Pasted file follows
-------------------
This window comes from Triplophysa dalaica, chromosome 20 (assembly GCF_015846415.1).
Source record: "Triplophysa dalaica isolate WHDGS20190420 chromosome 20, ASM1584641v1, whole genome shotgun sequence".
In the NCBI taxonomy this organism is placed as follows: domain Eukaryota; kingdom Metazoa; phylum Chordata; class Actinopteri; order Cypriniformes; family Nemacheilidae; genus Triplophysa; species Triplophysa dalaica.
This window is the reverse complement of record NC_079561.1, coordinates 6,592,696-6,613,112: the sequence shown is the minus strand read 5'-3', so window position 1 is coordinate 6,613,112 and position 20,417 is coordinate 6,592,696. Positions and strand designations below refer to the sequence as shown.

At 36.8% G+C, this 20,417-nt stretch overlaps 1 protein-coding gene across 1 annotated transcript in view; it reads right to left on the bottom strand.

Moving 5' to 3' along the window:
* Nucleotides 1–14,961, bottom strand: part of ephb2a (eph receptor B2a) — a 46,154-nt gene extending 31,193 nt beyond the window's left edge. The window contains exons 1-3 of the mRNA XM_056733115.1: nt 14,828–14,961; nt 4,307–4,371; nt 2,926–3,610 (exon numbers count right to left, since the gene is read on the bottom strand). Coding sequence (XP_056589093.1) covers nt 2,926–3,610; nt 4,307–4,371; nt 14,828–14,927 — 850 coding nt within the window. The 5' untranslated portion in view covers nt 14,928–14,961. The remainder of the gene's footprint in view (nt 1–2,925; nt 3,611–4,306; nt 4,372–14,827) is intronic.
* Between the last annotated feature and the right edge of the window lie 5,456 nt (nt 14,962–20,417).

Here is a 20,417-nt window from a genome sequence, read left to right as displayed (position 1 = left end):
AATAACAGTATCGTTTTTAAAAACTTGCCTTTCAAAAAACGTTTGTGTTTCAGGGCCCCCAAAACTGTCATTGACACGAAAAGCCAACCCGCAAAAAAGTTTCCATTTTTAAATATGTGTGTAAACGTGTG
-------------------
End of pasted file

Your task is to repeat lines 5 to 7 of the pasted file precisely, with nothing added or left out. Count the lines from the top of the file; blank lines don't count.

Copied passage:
At 36.8% G+C, this 20,417-nt stretch overlaps 1 protein-coding gene across 1 annotated transcript in view; it reads right to left on the bottom strand.

Moving 5' to 3' along the window:
* Nucleotides 1–14,961, bottom strand: part of ephb2a (eph receptor B2a) — a 46,154-nt gene extending 31,193 nt beyond the window's left edge. The window contains exons 1-3 of the mRNA XM_056733115.1: nt 14,828–14,961; nt 4,307–4,371; nt 2,926–3,610 (exon numbers count right to left, since the gene is read on the bottom strand). Coding sequence (XP_056589093.1) covers nt 2,926–3,610; nt 4,307–4,371; nt 14,828–14,927 — 850 coding nt within the window. The 5' untranslated portion in view covers nt 14,928–14,961. The remainder of the gene's footprint in view (nt 1–2,925; nt 3,611–4,306; nt 4,372–14,827) is intronic.